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Beauregard's Opinion On The Present Campaign

Beauregard's Opinion On The Present Campaign image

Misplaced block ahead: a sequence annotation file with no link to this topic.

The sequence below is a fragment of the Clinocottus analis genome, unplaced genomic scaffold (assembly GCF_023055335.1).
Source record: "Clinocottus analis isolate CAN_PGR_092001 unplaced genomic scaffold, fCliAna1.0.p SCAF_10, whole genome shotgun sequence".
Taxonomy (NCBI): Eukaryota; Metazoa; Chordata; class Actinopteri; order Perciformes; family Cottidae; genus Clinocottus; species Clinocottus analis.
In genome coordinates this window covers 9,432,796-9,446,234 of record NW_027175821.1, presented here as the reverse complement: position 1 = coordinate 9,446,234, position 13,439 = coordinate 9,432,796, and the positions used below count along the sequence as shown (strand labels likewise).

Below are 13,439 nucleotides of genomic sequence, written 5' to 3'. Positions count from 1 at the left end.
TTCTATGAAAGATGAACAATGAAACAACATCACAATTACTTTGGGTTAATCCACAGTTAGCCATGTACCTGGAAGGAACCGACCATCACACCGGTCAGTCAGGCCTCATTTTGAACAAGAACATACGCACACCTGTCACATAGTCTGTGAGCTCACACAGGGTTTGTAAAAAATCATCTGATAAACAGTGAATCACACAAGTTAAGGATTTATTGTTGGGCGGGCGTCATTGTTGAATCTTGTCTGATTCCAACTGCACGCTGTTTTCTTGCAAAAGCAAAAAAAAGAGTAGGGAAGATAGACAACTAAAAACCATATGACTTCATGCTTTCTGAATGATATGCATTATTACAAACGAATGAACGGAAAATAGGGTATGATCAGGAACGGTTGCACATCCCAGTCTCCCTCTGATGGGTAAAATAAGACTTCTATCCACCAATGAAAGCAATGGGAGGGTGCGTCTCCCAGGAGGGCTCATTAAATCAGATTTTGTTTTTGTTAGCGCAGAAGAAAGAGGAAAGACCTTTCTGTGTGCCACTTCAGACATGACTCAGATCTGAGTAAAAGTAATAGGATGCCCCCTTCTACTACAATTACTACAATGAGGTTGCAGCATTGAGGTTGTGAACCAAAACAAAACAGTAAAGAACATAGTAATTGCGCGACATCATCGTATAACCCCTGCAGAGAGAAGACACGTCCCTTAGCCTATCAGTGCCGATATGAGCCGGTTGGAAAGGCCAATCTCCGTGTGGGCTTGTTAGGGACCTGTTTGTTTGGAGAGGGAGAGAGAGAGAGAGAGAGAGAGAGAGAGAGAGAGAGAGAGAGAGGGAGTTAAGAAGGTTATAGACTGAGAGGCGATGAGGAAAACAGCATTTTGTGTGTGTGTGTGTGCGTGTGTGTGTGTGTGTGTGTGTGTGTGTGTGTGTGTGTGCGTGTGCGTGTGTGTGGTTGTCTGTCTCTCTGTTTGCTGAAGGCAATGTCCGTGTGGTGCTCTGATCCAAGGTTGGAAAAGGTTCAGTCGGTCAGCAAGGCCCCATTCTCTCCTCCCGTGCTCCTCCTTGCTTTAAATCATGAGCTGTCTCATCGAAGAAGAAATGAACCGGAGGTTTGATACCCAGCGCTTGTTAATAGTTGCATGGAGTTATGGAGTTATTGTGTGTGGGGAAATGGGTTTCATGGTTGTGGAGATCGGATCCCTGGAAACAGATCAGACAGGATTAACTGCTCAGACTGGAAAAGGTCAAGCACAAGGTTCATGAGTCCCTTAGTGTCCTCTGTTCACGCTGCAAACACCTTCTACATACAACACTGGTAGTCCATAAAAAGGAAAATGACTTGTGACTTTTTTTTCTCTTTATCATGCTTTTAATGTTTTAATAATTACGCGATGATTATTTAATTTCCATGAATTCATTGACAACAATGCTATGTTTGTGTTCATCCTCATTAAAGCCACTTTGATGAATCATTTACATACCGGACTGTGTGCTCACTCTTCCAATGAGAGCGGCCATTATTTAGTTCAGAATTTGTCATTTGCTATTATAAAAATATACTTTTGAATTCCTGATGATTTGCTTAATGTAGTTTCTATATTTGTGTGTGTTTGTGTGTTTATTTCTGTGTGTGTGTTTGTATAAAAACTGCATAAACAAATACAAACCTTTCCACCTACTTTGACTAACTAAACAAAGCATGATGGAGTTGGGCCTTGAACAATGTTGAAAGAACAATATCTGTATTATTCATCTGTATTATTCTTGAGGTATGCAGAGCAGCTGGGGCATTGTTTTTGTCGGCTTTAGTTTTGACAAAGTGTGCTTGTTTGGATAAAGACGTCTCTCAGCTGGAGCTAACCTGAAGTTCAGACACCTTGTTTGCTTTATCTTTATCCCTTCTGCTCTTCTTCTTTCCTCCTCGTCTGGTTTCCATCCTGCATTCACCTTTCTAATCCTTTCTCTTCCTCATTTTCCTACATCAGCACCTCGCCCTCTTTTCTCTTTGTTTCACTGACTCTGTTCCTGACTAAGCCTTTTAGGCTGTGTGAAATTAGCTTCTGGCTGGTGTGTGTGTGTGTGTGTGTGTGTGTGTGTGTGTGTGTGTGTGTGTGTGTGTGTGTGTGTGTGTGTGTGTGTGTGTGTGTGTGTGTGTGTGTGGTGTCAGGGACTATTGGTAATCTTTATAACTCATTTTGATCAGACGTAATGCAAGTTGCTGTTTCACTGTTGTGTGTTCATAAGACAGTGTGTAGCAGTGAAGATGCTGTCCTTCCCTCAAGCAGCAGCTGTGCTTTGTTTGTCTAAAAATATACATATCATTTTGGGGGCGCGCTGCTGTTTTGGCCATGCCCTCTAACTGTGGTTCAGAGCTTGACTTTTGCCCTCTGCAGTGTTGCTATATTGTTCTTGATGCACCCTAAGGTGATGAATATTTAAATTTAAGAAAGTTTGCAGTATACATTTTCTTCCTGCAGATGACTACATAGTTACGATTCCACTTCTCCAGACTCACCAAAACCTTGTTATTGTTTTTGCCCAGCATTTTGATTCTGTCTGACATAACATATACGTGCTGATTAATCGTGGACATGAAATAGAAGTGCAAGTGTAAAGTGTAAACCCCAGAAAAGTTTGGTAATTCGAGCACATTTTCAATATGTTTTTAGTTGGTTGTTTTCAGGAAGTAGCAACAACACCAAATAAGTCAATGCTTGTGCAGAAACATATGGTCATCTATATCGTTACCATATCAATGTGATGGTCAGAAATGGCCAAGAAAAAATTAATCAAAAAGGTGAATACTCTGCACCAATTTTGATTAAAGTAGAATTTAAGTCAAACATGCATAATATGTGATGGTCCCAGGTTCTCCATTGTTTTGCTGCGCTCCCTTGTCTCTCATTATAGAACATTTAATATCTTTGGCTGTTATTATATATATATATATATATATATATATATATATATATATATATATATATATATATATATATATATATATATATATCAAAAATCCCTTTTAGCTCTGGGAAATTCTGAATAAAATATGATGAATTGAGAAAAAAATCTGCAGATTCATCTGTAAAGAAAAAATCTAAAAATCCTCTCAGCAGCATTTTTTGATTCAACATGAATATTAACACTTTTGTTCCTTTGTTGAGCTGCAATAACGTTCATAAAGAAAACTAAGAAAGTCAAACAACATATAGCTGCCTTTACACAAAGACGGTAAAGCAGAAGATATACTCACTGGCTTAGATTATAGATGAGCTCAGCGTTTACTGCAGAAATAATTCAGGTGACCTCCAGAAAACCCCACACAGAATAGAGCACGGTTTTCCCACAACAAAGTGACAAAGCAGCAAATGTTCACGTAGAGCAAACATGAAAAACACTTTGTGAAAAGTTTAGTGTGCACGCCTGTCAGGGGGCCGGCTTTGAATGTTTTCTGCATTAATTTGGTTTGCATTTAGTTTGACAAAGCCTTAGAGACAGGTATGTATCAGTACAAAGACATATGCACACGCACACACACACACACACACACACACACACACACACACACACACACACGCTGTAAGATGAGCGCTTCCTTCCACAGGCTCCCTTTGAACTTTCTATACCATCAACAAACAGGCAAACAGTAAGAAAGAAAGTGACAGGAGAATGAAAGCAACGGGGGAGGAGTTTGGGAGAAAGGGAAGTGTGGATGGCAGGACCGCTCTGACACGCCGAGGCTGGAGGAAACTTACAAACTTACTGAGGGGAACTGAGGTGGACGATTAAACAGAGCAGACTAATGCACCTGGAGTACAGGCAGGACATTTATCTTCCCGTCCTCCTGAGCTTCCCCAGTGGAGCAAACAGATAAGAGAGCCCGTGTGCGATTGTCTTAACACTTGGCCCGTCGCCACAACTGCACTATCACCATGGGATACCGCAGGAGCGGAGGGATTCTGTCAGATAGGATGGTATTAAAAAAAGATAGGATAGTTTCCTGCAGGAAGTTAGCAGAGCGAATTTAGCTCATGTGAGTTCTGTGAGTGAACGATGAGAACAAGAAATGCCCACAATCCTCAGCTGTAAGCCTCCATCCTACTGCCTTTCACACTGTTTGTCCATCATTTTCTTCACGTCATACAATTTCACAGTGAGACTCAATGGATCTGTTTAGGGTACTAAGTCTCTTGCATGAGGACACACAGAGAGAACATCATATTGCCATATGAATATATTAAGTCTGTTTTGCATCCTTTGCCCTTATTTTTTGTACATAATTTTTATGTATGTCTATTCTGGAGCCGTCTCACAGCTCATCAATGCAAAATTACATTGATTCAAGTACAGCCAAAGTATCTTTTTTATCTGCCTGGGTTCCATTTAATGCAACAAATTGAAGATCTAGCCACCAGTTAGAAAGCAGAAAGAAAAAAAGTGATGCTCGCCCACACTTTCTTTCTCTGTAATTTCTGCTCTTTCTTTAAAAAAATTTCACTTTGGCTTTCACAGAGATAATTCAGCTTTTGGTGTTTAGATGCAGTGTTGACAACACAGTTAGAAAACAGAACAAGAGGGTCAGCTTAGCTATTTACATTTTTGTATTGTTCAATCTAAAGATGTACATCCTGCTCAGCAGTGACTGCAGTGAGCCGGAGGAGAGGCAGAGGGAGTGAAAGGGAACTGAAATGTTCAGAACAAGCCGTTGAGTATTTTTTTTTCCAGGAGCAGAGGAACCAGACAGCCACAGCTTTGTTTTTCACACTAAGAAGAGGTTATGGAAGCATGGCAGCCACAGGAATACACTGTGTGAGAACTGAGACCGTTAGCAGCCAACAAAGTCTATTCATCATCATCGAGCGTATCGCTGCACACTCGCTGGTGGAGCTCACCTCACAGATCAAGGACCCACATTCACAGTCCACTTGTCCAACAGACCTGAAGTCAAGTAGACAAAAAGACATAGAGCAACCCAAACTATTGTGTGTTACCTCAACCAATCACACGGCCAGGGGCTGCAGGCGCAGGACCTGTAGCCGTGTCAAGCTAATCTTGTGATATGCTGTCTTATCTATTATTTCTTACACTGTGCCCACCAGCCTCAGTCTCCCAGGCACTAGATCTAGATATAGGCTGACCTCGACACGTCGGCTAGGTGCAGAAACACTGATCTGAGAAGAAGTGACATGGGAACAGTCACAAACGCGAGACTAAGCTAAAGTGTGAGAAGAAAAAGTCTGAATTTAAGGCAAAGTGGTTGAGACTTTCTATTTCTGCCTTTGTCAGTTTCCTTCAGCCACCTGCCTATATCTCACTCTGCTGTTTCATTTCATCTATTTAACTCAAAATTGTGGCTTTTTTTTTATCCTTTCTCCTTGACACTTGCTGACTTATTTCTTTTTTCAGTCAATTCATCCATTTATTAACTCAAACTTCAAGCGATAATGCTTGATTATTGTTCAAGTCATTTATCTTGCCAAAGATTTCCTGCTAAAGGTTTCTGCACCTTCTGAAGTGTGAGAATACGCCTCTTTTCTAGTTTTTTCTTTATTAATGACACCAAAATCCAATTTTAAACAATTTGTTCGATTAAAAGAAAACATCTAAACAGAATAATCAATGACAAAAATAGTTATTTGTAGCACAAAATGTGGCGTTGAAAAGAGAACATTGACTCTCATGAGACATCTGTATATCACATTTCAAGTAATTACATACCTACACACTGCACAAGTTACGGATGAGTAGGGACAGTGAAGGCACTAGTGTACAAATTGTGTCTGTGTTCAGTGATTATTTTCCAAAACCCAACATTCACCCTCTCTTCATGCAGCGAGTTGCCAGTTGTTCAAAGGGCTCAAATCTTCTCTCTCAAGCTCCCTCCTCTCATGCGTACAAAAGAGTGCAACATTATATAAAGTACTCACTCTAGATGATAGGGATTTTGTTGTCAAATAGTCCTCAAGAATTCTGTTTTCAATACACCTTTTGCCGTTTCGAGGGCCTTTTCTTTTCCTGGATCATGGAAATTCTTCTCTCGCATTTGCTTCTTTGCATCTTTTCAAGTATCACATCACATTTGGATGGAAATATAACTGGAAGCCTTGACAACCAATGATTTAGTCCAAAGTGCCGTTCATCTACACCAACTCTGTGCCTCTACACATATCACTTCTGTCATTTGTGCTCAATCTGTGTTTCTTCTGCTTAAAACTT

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A correspondent of the N. Y. World, writing trom the front, April 26th, paye: An English officer, vtho haH reeent'y visited Charleston, informa me that n in interview he had with Genelul Heaureyard the letter exprtJ6fte4 the opinión ihat the proNmgiition of the. war would not attect the Suuth ai ; inuch as the North, and thut of the two the North wül be thf grentest eiufferer.' " However prejudicetl these ! views m.iv iippear," said he, "thej are in realitv justitjed by eireumstanees whii-h' you may fritnesa yourself, if you tnke tne trouble of running BVW tlio oountrv, ol' vieiling the industrial es'ablishmiiits whibb neeessiiy hun c:inpell-d lis tonel up, ol tukin 'nto consuierution the vasi material resources of whii-li we dispose, the counn;niiy ol leehngs vrliieh binds all cliíífi kom the humblet-t to thi) loftiust, and the spirit of sulf-saeiitiee which Ineathes throngh the country and mmiates the massep. A littlo cxainii:ali'.in o(' our condition eunnot fuil tü Icad you to Ihe conclusión that nijversity has no otlior ■ft'ect npon uh ihan to draw closer,the ties vvliich unite uf, and to inuktf ro-istnncn slerner 'wd fitroogcr. In l he South tio fiir.itK-ial crisis enn hu so diins'.rons as to breuk us ifuedw, do battle so eWai' itous as io put in jettpitrch the existence of our jfovt rnun-nt anil the l'iini!h of out cauM'. W e lluve nnw ticcii fifjhing lol tbc last threi' !si hundif'ds ot tliousiind, the flewrr 't llm yoxilh "l tliin country; expen!i-d til een bnwdred nuffen dollars; iiiid slil! ilu pulse ..f our c.o'intry is mebniiiHlj and it rcgularlv as if h:i:t ' ■ ■■" - takiod hnd mt tieen L , ,:. bet pm t of our pub i luim di-biiiscd - S V ! ; , ..i I e ei-iiii -:in , evcry 8di}i ■ '■! 'i r H'IU li'arfully u in - . i1 i ■■.' natiitn, encinn{fer fin -.-ms-i i ui ilie uiroi'ituini, u. ne ■ fai-tioa lo ] 1 1" ■ , incn-aseBiüi''ehv. (' men - iliscontfiit and incit'S i nta4)le r n ti' 'ii ot ihe pep!e (o tévoh. .. ■ i n i í i ■ r , tlien, ït .Nlr I.iucoln Ls in ii m i r I ir ut' a iK'lrat than Mr. Jen I) vi-, liciau-e, il. Mr Lincoln a revri-i iiiiiUrii.ines Ihe very dmn.ia tion i'f puv. er, tii!e v i i h us i; ral lier s'iirthi'i;s H. Tbö clifference be twcfii us and the North is that Mr. Jeff Davir. stand adversity without peril lor ihe govermirêntj lr the financck. ortur ihe final uccess of our cause, while Mr. Liiiiioln cannot. These opinions nav appear, to say tÜB least of them, siniiilar; hut it you look closely to ihe stato of aifairs Nurth and South, and espeeially tci the discon'ent of a etrtain pnr'ion of the Western States, yon will sumí see that I do not cxaggfiiate, and ihat, as I have said. we may stand war longer and more effidently than the Norih. Also, wheñ I tftke into coneideratini the motives I have just mentioned, I do not heeitate ss p'eferrinfí a te:npor:zing to an oggressive poücy, and in advising onr government to remain strictly on the defensive; trusting to time more than to bayonets, lor the overthrow of the war par y in the Norlh." These senti ments, said the EiLili"h officer, were delivered by General Beaüregard with suc.h a Wíiimth of accent as to strike me at the time as being the expression ■of his inmost conviction, although rnatiy points of his arguments, Lt seomed to nie, miaht have been victotiously refuted. Bince then, I havo been in po6Ítion to ascertain that these opinions were enterttsined by a large portion of the upper class of society in the South, and by the hends of the rebel gnvernment, who look upon anarchy and financial ruin in the North as likely to bring this war to a cjnolusion beiore the year is over.


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